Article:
Stuck In Transit
“We are making history today. One hundred years from now, generations yet unborn will thank us for the wisdom in establishing this project”. These were some of the words of the then Governor of Lagos state, Alhaji Lateef Jakande, on laying the foundation for the Lagos Metro line on Saturday the 16th of July, 1983. He also projected how in those hundred years, the metro line would have expanded; having routes that extend to other states from Lagos. The “Lagos Metro” was a suitable plan to ease congestion on the roads of the budding metropolis. However, thirty-two years later, we still don’t have the Lagos Metro line or any hope of it being developed in the nearest future. As a result, traffic on the roads of Lagos has worsened. Major cities worldwide all face the problem of having too many cars on the road, so having a functioning metro line is a common sense solution to this problem. So why hasn’t the Lagos government put two and two together on this?

If it takes an hour and a half on average to travel to neighboring states like Oyo and Osun from Anthony Village on Lagos Mainland (127 kilometres), one should wonder why it takes four to six hours getting from Anthony Village to Lekki (45 kilometres). Due to the bad roads and increase in the number of vehicles on the roads in Lagos, the time spent on travelling within the state usually lasts for unreasonable hours. Apart from congestion, there’s the abuse of the transport infrastructure. If you type ‘Eko bridge’ into Twitter’s search engine, you will have a good read on the horrors of oil tankers parked on a bridge that was not designed to hold such weight. Bridges are not car parks, however, it seems that the government and many drivers lack or neglect this knowledge at the expense of other citizens. A number of keen observers also fear that the Eko bridge might cave in sooner than later, but will it be then that the government will start paying attention to the blatant abuse of transport infrastructure across the state?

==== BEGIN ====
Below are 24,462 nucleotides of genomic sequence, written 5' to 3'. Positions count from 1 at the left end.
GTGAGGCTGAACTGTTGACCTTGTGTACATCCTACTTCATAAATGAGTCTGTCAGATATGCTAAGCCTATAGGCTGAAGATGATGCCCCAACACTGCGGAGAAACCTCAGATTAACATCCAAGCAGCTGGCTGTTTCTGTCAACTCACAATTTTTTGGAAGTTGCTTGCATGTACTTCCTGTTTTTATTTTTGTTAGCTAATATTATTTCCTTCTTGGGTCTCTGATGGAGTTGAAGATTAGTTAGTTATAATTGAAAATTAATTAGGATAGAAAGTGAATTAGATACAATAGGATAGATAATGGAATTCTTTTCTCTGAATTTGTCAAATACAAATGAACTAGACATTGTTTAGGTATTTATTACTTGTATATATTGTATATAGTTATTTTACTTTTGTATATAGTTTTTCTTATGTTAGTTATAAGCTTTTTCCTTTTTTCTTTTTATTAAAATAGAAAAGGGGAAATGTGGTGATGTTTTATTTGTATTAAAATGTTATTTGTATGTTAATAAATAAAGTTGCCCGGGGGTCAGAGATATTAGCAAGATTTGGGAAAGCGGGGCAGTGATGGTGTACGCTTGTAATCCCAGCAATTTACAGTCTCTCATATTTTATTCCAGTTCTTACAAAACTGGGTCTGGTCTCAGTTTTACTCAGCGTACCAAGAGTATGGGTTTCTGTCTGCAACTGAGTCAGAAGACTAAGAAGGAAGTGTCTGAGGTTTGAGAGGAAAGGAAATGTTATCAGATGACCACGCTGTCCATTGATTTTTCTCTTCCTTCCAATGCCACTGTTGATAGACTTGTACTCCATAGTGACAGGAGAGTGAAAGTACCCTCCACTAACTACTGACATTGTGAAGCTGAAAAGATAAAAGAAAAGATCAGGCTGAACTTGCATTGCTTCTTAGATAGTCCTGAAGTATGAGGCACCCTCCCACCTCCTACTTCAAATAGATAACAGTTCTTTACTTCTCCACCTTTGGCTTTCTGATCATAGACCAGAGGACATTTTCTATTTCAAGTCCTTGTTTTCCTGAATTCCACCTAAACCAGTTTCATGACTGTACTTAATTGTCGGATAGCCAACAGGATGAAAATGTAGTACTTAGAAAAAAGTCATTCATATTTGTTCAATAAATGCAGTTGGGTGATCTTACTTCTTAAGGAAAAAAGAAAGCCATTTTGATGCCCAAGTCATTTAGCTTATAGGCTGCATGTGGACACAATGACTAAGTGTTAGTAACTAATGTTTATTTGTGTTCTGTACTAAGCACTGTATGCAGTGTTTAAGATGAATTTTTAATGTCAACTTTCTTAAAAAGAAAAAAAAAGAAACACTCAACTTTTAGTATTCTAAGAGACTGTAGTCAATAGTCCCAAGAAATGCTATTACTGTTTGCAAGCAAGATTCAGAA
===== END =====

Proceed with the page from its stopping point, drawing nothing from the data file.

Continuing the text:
We pray against calamities, but faith without works is dead and God will not come down from Heaven to do what mankind ought to do. Furthermore, the recurrent stand-still traffic, blaring car horns and borderline mentally ill drivers that many people are exposed to on a daily basis as they go to and from work will most likely have dire effects on the physical and mental state of those involved in this bumper to bumper madness. On behalf of every Lagosian, we could all do with a functioning metro line instead of less effective ideas like cable cars that will not transport nearly half of the amount of people that trains will (i.e. Lagos Sky Bus, another project that went south). Another option would be to invest in water transportation (the Lagos Lagoon), but let’s see if our government has the foresight to do so.

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